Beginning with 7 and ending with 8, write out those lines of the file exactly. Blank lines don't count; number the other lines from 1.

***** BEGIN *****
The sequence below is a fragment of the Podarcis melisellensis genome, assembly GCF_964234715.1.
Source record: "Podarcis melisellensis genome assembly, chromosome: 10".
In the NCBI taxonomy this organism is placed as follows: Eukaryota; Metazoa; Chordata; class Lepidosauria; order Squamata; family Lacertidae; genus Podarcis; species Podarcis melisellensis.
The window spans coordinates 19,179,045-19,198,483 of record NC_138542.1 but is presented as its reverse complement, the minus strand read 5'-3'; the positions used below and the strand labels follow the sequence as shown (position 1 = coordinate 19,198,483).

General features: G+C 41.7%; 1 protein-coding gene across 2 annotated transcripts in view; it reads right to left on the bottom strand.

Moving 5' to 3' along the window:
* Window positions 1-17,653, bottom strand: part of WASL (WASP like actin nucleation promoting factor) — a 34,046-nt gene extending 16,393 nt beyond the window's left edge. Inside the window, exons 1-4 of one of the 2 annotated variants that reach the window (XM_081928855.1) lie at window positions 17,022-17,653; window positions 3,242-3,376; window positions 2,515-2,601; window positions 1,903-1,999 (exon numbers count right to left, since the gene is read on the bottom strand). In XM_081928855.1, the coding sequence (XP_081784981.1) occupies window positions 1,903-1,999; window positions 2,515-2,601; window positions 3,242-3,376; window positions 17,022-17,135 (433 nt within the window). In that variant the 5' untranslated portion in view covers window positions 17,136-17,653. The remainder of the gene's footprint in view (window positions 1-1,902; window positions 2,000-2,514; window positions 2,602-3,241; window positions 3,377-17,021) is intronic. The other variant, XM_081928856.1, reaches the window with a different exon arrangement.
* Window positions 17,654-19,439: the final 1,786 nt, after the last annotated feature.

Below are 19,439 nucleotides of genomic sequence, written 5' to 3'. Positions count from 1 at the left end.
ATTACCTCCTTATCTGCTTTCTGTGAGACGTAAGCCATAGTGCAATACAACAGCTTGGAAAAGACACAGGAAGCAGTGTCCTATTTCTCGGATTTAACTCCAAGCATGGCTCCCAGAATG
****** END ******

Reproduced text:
* Window positions 1-17,653, bottom strand: part of WASL (WASP like actin nucleation promoting factor) — a 34,046-nt gene extending 16,393 nt beyond the window's left edge. Inside the window, exons 1-4 of one of the 2 annotated variants that reach the window (XM_081928855.1) lie at window positions 17,022-17,653; window positions 3,242-3,376; window positions 2,515-2,601; window positions 1,903-1,999 (exon numbers count right to left, since the gene is read on the bottom strand). In XM_081928855.1, the coding sequence (XP_081784981.1) occupies window positions 1,903-1,999; window positions 2,515-2,601; window positions 3,242-3,376; window positions 17,022-17,135 (433 nt within the window). In that variant the 5' untranslated portion in view covers window positions 17,136-17,653. The remainder of the gene's footprint in view (window positions 1-1,902; window positions 2,000-2,514; window positions 2,602-3,241; window positions 3,377-17,021) is intronic. The other variant, XM_081928856.1, reaches the window with a different exon arrangement.
* Window positions 17,654-19,439: the final 1,786 nt, after the last annotated feature.